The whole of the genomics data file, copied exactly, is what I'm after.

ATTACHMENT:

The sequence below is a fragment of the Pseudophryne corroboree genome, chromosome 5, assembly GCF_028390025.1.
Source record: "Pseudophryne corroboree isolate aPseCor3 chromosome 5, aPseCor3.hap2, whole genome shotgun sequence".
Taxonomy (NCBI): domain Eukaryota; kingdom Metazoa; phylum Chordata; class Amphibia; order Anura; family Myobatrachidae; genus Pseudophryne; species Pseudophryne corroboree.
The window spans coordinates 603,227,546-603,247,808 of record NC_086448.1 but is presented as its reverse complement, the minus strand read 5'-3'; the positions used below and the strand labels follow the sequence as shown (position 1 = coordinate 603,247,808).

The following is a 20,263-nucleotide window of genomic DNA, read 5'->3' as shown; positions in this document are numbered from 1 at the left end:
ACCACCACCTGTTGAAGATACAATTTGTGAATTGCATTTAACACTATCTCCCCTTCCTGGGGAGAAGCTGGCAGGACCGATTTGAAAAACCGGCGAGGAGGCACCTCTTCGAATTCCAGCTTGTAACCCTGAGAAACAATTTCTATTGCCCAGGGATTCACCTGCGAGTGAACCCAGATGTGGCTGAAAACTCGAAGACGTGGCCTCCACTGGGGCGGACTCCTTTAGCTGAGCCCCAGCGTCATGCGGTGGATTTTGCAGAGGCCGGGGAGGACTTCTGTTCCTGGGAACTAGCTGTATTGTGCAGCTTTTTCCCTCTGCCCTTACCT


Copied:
The sequence below is a fragment of the Pseudophryne corroboree genome, chromosome 5, assembly GCF_028390025.1.
Source record: "Pseudophryne corroboree isolate aPseCor3 chromosome 5, aPseCor3.hap2, whole genome shotgun sequence".
Taxonomy (NCBI): domain Eukaryota; kingdom Metazoa; phylum Chordata; class Amphibia; order Anura; family Myobatrachidae; genus Pseudophryne; species Pseudophryne corroboree.
The window spans coordinates 603,227,546-603,247,808 of record NC_086448.1 but is presented as its reverse complement, the minus strand read 5'-3'; the positions used below and the strand labels follow the sequence as shown (position 1 = coordinate 603,247,808).

The following is a 20,263-nucleotide window of genomic DNA, read 5'->3' as shown; positions in this document are numbered from 1 at the left end:
ACCACCACCTGTTGAAGATACAATTTGTGAATTGCATTTAACACTATCTCCCCTTCCTGGGGAGAAGCTGGCAGGACCGATTTGAAAAACCGGCGAGGAGGCACCTCTTCGAATTCCAGCTTGTAACCCTGAGAAACAATTTCTATTGCCCAGGGATTCACCTGCGAGTGAACCCAGATGTGGCTGAAAACTCGAAGACGTGGCCTCCACTGGGGCGGACTCCTTTAGCTGAGCCCCAGCGTCATGCGGTGGATTTTGCAGAGGCCGGGGAGGACTTCTGTTCCTGGGAACTAGCTGTATTGTGCAGCTTTTTCCCTCTGCCCTTACCT